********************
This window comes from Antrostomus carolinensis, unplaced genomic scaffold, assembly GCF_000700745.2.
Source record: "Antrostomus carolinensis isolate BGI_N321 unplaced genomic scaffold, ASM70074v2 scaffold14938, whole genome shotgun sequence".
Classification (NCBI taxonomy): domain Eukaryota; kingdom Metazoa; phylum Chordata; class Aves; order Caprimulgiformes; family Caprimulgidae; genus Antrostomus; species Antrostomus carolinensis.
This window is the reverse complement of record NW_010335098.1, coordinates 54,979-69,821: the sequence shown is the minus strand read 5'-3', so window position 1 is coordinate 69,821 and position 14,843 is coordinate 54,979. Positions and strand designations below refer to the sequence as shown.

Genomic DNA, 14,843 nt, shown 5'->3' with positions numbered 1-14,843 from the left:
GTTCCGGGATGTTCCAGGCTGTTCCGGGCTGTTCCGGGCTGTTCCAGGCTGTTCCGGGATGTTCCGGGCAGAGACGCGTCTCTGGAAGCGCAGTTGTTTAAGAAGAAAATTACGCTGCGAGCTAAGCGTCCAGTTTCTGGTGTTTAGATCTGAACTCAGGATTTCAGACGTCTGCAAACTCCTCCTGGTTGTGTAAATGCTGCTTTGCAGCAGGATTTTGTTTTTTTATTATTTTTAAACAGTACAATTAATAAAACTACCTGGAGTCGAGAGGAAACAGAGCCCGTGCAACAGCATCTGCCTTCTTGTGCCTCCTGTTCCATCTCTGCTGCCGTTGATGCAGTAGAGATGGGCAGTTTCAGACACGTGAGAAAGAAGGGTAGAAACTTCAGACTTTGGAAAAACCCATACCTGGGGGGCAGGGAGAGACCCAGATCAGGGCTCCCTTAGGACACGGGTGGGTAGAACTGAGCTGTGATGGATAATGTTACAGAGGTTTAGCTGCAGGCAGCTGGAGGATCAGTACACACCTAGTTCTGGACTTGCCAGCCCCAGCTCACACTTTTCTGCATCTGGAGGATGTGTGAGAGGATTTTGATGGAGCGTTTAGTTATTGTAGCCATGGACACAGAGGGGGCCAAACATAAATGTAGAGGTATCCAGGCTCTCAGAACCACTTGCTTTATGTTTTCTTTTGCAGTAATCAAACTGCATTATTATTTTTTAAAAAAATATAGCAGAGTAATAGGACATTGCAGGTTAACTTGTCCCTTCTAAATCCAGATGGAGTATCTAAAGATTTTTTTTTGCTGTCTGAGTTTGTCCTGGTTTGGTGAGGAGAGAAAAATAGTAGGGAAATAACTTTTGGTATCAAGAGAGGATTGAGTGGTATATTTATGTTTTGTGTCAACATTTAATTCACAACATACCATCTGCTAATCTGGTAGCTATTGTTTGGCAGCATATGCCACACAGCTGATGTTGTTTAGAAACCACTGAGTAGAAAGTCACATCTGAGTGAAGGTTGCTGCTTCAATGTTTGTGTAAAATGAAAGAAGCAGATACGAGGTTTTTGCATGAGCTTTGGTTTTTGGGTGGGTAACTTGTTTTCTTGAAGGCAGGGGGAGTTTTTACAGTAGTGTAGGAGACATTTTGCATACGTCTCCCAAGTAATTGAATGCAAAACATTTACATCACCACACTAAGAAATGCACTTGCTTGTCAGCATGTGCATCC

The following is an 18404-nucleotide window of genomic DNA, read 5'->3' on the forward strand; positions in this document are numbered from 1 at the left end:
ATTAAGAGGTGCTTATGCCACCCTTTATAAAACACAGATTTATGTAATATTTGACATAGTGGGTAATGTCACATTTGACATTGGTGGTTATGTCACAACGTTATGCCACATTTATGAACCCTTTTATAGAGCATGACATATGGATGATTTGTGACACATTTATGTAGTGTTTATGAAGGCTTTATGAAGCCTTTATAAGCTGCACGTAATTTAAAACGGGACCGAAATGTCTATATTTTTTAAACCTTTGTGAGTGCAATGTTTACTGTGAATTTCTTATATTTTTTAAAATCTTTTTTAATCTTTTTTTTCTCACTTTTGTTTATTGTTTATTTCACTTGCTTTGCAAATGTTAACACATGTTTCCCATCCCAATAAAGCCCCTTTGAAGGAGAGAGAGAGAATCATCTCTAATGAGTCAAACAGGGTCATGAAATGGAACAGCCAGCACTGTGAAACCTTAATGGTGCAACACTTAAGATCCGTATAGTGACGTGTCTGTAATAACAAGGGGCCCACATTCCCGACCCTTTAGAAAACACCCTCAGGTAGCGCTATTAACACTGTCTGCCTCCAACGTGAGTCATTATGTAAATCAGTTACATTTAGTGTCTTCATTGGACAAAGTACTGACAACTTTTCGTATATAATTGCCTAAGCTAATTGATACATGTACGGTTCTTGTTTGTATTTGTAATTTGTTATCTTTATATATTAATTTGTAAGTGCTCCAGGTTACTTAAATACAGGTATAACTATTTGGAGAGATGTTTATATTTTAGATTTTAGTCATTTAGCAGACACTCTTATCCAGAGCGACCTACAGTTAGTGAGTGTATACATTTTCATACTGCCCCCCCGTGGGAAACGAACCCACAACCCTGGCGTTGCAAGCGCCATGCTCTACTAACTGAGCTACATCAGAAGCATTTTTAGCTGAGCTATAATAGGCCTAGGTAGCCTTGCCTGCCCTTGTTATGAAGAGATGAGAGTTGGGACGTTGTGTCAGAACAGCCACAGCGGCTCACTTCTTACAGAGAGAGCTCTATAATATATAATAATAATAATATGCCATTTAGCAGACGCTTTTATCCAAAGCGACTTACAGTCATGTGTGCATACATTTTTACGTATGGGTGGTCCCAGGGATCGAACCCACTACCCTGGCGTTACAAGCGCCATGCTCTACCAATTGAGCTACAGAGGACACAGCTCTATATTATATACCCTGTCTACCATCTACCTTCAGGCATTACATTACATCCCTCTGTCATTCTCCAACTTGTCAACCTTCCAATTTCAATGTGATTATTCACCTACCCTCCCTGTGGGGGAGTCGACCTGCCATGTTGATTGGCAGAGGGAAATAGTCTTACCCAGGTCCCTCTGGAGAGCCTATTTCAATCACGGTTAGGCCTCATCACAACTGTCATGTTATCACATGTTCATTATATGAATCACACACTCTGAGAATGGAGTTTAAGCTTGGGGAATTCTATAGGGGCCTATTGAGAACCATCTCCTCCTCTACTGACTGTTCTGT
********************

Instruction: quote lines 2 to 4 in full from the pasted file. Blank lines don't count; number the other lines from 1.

Source record: "Antrostomus carolinensis isolate BGI_N321 unplaced genomic scaffold, ASM70074v2 scaffold14938, whole genome shotgun sequence".
Classification (NCBI taxonomy): domain Eukaryota; kingdom Metazoa; phylum Chordata; class Aves; order Caprimulgiformes; family Caprimulgidae; genus Antrostomus; species Antrostomus carolinensis.
This window is the reverse complement of record NW_010335098.1, coordinates 54,979-69,821: the sequence shown is the minus strand read 5'-3', so window position 1 is coordinate 69,821 and position 14,843 is coordinate 54,979. Positions and strand designations below refer to the sequence as shown.